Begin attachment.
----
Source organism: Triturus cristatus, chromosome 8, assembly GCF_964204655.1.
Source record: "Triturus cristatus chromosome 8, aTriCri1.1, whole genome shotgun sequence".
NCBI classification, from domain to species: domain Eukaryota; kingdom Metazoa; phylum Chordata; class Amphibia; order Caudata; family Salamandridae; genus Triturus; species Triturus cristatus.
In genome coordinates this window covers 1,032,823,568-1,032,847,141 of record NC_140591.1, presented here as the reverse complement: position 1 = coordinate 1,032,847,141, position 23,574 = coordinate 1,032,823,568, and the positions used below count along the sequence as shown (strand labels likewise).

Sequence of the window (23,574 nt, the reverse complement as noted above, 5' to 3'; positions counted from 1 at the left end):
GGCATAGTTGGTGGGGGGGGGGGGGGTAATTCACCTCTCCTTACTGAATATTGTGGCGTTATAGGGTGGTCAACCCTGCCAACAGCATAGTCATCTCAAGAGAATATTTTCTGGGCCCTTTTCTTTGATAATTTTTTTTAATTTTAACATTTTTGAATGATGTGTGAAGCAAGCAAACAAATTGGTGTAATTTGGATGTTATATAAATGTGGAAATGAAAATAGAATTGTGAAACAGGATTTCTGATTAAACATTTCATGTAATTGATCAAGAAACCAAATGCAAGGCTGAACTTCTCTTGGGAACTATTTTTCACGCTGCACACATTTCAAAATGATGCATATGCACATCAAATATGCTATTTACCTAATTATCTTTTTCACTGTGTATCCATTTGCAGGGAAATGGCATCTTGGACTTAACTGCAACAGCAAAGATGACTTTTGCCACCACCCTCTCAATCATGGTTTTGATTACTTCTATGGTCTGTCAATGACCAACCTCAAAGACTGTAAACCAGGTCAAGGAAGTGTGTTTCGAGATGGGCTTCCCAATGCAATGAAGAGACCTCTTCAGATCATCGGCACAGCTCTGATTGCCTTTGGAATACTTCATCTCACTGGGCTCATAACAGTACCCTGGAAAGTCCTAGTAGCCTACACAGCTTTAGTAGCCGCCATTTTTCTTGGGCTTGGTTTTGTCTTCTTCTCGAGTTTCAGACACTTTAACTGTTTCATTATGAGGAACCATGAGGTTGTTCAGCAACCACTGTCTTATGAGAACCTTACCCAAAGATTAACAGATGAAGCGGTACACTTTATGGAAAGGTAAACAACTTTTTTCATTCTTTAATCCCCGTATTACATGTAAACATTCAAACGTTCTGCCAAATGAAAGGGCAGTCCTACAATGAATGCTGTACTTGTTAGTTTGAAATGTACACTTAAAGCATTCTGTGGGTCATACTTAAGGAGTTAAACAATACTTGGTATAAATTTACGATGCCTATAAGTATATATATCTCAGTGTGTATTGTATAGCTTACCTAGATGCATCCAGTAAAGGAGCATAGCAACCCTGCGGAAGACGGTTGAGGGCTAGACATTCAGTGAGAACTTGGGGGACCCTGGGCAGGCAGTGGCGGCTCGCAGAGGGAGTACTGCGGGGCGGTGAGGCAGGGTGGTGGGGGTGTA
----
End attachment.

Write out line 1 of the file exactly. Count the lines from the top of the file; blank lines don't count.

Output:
Source organism: Triturus cristatus, chromosome 8, assembly GCF_964204655.1.